Our self-identity forms our core.
For example, you might consider yourself to be a radical vegan who aligns herself with the needy.
Perhaps you’re a high-powered corporate exec whose net worth and golf handicap are the measure of your very existence.
Or you could be a Gen X Latino progressive who loves Korean horror movies and has a thing for Kate Winslet.
But one thing is highly likely: You see your “political affiliation not as a choice but as an identity; that is, something not subject to change with time.”
Yes, over the course of our lives, we will go through multiple circles of friends, change occupations, move to new cities, and adopt or discard habits, hobbies, and routines so often that we lose track of them.
But a leftist will nearly always remain liberal. A centrist will perpetually take pride in avoiding “extremism” and being the supposed voice of reason.
And a Republican? Well, if you sign on to the GOP at some point, you will probably never shake the party completely.
You see, “a growing body of work among political scientists studying polarization claims that nothing is as rigid as our political affiliations and that animus for those of the other party is higher and scarier than it’s ever been.”
This is further evidence that Democrats’ pathetic attempts to win back the white working class are doomed. Rural Americans are overwhelmingly conservative, and asking them to vote for a Democrat is telling them to ditch a key component of their identities. You might as well ask them to drink kale smoothies while listening to NPR in their Prius. In both cases, it’s something that wimpy liberals do.
Now, some conservatives have indeed become Never Trumpers or aligned themselves with the Lincoln Project. But they likely still consider themselves to be Republicans. Those few conservatives repulsed by the GOP’s embrace of authoritarianism have found it easier to hope that the GOP “comes to its senses“ than to ditch the party once and for all.
This is why you have Republicans who insist that the party should be more tolerant of gay marriage and adopt ideas like paid parental leave. Of course, there is already a party that does that—i.e., the Democrats—but a disillusioned Republican will reject the idea of joining those weirdoes. Instead, she will insist—despite mountains of statistical evidence and anecdotal proof—that the GOP will abruptly abandon its focus on white grievance and its base of right-wing voters, just to make herself feel a little better about getting a tax cut.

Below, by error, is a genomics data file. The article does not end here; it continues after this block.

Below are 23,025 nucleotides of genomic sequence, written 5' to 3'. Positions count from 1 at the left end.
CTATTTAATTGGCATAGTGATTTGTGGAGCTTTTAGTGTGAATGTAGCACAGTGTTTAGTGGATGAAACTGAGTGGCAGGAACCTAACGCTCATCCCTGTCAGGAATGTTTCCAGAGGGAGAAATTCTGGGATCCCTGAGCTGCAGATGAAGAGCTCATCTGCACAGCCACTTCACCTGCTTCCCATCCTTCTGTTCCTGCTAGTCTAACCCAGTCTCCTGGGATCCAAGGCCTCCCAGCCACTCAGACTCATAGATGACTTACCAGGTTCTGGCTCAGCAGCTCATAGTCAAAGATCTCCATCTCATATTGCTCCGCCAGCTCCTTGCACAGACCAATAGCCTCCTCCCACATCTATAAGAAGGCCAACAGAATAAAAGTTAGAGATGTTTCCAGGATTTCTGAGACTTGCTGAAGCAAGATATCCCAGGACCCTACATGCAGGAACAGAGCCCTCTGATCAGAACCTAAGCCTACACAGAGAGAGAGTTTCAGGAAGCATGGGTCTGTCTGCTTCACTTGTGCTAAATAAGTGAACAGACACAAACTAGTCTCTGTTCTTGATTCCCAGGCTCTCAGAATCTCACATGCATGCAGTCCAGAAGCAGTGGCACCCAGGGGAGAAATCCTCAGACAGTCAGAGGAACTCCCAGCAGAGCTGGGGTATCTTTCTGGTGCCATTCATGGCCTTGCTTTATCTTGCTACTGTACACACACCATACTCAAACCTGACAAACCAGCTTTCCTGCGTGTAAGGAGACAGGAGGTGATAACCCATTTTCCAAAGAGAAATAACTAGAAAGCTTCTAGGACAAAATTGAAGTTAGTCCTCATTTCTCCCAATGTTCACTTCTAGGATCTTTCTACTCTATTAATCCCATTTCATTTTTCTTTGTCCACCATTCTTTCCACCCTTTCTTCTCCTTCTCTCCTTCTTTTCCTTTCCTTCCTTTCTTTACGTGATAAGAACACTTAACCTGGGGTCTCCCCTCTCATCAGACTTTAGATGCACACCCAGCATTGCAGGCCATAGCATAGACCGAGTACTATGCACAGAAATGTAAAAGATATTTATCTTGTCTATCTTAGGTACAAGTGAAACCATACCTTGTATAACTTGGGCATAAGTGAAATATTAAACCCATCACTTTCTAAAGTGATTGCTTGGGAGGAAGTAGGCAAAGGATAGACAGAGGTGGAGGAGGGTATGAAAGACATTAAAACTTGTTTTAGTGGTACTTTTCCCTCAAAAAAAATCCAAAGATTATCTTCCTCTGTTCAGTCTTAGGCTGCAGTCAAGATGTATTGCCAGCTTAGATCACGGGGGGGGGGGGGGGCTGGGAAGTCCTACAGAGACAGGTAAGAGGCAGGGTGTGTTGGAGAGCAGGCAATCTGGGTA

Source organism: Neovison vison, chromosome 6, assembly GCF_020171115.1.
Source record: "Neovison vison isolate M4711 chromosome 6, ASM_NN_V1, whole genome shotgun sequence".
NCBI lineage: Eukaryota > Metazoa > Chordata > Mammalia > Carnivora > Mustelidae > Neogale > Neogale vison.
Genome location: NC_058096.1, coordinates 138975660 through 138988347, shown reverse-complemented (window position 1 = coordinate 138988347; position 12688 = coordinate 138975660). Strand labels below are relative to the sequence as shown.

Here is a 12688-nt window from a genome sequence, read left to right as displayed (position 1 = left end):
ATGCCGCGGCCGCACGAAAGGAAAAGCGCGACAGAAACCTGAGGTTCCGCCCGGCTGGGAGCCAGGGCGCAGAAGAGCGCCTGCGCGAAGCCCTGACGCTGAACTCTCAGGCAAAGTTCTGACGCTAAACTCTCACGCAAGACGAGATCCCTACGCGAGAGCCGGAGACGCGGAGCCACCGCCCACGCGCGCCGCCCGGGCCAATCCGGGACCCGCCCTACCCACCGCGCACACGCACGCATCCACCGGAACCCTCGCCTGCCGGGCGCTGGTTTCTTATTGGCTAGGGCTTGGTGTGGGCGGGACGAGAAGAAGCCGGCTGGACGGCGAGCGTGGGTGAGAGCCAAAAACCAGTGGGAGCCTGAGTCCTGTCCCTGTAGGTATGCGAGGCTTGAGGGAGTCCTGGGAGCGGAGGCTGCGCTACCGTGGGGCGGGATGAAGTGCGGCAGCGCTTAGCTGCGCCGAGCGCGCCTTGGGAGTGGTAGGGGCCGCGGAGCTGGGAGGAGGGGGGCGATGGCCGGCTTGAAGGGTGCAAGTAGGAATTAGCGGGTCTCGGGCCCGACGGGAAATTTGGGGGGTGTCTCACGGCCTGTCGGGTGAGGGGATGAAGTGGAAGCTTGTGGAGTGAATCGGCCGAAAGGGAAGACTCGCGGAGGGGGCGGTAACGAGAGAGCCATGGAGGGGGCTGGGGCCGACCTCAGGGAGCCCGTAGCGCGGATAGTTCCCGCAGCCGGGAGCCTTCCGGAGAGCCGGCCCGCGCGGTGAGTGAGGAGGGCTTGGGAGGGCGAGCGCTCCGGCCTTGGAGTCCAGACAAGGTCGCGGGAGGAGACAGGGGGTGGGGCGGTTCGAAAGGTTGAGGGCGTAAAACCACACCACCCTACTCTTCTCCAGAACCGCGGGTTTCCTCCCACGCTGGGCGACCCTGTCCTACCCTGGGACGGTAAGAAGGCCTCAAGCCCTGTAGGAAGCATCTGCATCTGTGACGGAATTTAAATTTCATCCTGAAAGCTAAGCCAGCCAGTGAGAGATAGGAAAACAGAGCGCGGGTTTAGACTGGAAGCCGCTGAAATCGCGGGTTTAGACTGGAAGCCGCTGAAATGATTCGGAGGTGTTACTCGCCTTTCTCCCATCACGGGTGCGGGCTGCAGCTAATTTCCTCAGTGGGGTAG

Most conservatives, however, do not even get that far. They are all in on the modern GOP. They have eliminated the principles that supposedly guided them for decades, and are not even trying to hide the xenophobia and rage that make the Republican Party function.
In fact, Americans who “sense that their identities regarding religion, ethnicity, sexual orientation, and class conflict somehow with their political affiliations bring their identities into alignment with their politics.”
This means that it is easier for a white evangelical to twist his religious ideals to fit a grotesque version of American Christianity than it is for him to say, “Hey, maybe we should help the poor, like Jesus said.” No, he will justify ethical and moral abominations that contradict his religious beliefs, because “to walk away from one’s political party in today’s America means disrupting, and potentially destroying, every other aspect of one’s life,” and “few are willing to do that.”
To be clear, there are hardcore Democrats out there, but the fact is that “Republicans are more attached to their partisan identity and associate it more with a worldview and ideology than Democrats.” This means that conservatives will “vote for Republicans no matter what,” which is one reason that “the intense political polarization in American society … is largely asymmetrical.” So once again, anyone who peddles a “both sides“ narrative is spewing nonsense. The truth is that “Republican voters are not just more extreme than their Democratic counterparts; they are more loyal.”
This means that the GOP could, say, attempt a coup in a murderous assault on democracy, and most Republicans would support it.
Hypothetically speaking, of course.
Featured photo by Torjussen/CC BY 2.0